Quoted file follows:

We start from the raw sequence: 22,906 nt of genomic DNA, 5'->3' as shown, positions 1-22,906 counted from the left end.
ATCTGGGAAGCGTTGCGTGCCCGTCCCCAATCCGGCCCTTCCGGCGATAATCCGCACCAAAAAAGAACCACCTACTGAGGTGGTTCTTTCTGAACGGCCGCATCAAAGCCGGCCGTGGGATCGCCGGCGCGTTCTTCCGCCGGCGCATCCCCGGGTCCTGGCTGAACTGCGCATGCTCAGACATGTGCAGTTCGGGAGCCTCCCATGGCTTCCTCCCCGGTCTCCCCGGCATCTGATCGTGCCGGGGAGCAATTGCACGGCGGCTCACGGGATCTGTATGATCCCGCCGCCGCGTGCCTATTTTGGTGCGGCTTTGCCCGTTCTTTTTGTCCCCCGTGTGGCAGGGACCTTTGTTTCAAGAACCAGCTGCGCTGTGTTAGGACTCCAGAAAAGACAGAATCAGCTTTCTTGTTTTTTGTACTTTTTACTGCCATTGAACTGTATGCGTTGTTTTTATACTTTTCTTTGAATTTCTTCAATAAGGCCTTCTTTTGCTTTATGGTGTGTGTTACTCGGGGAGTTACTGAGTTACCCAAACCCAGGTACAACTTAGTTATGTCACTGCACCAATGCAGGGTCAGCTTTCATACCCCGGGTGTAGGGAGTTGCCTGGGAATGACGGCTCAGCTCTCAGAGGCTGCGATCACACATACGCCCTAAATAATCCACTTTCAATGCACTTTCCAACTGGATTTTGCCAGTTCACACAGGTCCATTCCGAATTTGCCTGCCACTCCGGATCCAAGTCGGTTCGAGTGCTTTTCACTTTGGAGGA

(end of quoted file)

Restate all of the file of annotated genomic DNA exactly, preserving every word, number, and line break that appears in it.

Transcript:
We start from the raw sequence: 22,906 nt of genomic DNA, 5'->3' as shown, positions 1-22,906 counted from the left end.
ATCTGGGAAGCGTTGCGTGCCCGTCCCCAATCCGGCCCTTCCGGCGATAATCCGCACCAAAAAAGAACCACCTACTGAGGTGGTTCTTTCTGAACGGCCGCATCAAAGCCGGCCGTGGGATCGCCGGCGCGTTCTTCCGCCGGCGCATCCCCGGGTCCTGGCTGAACTGCGCATGCTCAGACATGTGCAGTTCGGGAGCCTCCCATGGCTTCCTCCCCGGTCTCCCCGGCATCTGATCGTGCCGGGGAGCAATTGCACGGCGGCTCACGGGATCTGTATGATCCCGCCGCCGCGTGCCTATTTTGGTGCGGCTTTGCCCGTTCTTTTTGTCCCCCGTGTGGCAGGGACCTTTGTTTCAAGAACCAGCTGCGCTGTGTTAGGACTCCAGAAAAGACAGAATCAGCTTTCTTGTTTTTTGTACTTTTTACTGCCATTGAACTGTATGCGTTGTTTTTATACTTTTCTTTGAATTTCTTCAATAAGGCCTTCTTTTGCTTTATGGTGTGTGTTACTCGGGGAGTTACTGAGTTACCCAAACCCAGGTACAACTTAGTTATGTCACTGCACCAATGCAGGGTCAGCTTTCATACCCCGGGTGTAGGGAGTTGCCTGGGAATGACGGCTCAGCTCTCAGAGGCTGCGATCACACATACGCCCTAAATAATCCACTTTCAATGCACTTTCCAACTGGATTTTGCCAGTTCACACAGGTCCATTCCGAATTTGCCTGCCACTCCGGATCCAAGTCGGTTCGAGTGCTTTTCACTTTGGAGGA